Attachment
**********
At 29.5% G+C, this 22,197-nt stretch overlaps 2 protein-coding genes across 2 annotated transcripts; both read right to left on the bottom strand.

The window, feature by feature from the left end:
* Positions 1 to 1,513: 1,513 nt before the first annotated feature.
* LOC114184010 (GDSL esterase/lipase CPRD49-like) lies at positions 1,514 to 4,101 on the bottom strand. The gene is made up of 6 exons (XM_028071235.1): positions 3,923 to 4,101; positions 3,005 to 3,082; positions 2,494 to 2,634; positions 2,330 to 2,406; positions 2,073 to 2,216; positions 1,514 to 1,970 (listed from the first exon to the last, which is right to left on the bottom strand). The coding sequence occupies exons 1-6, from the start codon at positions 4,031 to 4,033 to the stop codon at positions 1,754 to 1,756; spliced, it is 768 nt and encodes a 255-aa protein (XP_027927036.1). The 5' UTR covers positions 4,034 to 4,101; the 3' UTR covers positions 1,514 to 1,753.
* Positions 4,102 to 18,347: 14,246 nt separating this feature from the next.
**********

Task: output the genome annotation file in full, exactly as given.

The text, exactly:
At 29.5% G+C, this 22,197-nt stretch overlaps 2 protein-coding genes across 2 annotated transcripts; both read right to left on the bottom strand.

The window, feature by feature from the left end:
* Positions 1 to 1,513: 1,513 nt before the first annotated feature.
* LOC114184010 (GDSL esterase/lipase CPRD49-like) lies at positions 1,514 to 4,101 on the bottom strand. The gene is made up of 6 exons (XM_028071235.1): positions 3,923 to 4,101; positions 3,005 to 3,082; positions 2,494 to 2,634; positions 2,330 to 2,406; positions 2,073 to 2,216; positions 1,514 to 1,970 (listed from the first exon to the last, which is right to left on the bottom strand). The coding sequence occupies exons 1-6, from the start codon at positions 4,031 to 4,033 to the stop codon at positions 1,754 to 1,756; spliced, it is 768 nt and encodes a 255-aa protein (XP_027927036.1). The 5' UTR covers positions 4,034 to 4,101; the 3' UTR covers positions 1,514 to 1,753.
* Positions 4,102 to 18,347: 14,246 nt separating this feature from the next.